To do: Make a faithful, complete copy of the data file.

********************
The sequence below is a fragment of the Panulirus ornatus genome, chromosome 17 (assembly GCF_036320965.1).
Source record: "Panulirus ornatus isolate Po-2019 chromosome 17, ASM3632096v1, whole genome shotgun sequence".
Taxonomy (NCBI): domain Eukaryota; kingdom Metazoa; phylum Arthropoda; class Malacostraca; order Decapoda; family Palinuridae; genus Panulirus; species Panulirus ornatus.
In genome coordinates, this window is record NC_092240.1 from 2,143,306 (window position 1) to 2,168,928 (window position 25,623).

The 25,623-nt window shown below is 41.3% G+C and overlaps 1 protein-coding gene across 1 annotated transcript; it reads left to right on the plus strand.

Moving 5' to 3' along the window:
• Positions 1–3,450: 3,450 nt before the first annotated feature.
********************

The sequence below is a fragment of the Panulirus ornatus genome, chromosome 17 (assembly GCF_036320965.1).
Source record: "Panulirus ornatus isolate Po-2019 chromosome 17, ASM3632096v1, whole genome shotgun sequence".
Taxonomy (NCBI): domain Eukaryota; kingdom Metazoa; phylum Arthropoda; class Malacostraca; order Decapoda; family Palinuridae; genus Panulirus; species Panulirus ornatus.
In genome coordinates, this window is record NC_092240.1 from 2,143,306 (window position 1) to 2,168,928 (window position 25,623).

The 25,623-nt window shown below is 41.3% G+C and overlaps 1 protein-coding gene across 1 annotated transcript; it reads left to right on the plus strand.

Moving 5' to 3' along the window:
• Positions 1–3,450: 3,450 nt before the first annotated feature.